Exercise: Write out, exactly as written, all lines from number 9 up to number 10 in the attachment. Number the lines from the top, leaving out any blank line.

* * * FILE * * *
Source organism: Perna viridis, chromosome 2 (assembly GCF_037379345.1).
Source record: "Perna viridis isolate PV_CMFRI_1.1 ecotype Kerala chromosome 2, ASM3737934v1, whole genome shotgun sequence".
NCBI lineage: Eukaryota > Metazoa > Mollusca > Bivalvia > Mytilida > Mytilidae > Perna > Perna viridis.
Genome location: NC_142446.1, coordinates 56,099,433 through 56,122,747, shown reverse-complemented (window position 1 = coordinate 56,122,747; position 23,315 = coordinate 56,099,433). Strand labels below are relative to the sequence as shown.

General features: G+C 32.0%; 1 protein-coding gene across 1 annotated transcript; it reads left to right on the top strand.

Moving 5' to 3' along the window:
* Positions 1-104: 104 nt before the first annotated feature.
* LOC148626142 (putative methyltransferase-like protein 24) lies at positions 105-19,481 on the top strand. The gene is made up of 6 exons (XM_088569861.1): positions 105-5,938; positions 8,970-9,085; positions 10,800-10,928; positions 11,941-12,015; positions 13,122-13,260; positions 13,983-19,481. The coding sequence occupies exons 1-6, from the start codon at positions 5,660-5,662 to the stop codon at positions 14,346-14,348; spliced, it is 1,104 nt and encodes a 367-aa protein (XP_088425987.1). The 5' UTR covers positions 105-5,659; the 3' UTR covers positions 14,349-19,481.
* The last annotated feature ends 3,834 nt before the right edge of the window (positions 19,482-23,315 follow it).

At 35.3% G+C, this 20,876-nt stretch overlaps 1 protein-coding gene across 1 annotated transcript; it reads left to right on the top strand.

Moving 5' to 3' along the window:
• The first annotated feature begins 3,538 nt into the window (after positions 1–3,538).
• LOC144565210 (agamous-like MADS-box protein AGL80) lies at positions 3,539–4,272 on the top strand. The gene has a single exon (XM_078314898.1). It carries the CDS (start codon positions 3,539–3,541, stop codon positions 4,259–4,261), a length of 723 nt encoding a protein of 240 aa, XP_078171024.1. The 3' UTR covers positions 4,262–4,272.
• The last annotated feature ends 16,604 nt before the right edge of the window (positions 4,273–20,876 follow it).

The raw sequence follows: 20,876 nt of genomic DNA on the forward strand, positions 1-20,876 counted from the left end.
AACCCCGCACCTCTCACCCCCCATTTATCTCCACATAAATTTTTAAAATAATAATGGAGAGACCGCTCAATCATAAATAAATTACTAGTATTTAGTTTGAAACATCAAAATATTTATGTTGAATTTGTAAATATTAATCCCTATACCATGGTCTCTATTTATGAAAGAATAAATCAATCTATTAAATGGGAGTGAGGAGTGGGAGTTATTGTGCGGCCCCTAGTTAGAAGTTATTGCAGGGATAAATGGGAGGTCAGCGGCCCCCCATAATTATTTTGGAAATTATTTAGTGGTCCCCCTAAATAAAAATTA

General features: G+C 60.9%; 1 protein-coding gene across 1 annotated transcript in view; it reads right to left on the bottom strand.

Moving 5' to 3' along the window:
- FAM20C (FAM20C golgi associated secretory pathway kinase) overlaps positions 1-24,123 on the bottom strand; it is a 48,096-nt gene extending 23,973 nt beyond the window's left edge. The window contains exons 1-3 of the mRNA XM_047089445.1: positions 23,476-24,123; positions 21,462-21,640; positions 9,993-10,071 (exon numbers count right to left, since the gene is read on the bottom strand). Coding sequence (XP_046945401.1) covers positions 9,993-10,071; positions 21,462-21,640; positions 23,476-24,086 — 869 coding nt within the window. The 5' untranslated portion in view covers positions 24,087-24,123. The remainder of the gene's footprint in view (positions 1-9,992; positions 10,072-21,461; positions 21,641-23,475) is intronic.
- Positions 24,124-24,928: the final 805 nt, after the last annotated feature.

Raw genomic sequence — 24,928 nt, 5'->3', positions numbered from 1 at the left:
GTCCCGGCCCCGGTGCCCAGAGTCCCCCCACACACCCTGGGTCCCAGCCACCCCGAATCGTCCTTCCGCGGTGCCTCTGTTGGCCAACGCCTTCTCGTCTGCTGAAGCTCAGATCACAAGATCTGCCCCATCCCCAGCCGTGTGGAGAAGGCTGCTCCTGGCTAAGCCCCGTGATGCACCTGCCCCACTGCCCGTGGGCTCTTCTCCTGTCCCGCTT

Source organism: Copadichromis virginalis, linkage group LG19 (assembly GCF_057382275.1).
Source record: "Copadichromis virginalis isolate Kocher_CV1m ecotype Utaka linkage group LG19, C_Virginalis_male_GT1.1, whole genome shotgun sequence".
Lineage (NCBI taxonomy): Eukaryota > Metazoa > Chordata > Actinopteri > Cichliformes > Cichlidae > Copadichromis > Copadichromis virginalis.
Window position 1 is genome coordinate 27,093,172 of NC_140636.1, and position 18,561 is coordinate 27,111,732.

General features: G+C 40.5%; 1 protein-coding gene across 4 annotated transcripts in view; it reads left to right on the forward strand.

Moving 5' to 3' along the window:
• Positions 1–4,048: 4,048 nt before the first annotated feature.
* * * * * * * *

* The last annotated feature ends 3,834 nt before the right edge of the window (positions 19,482-23,315 follow it).

At 35.3% G+C, this 20,876-nt stretch overlaps 1 protein-coding gene across 1 annotated transcript; it reads left to right on the top strand.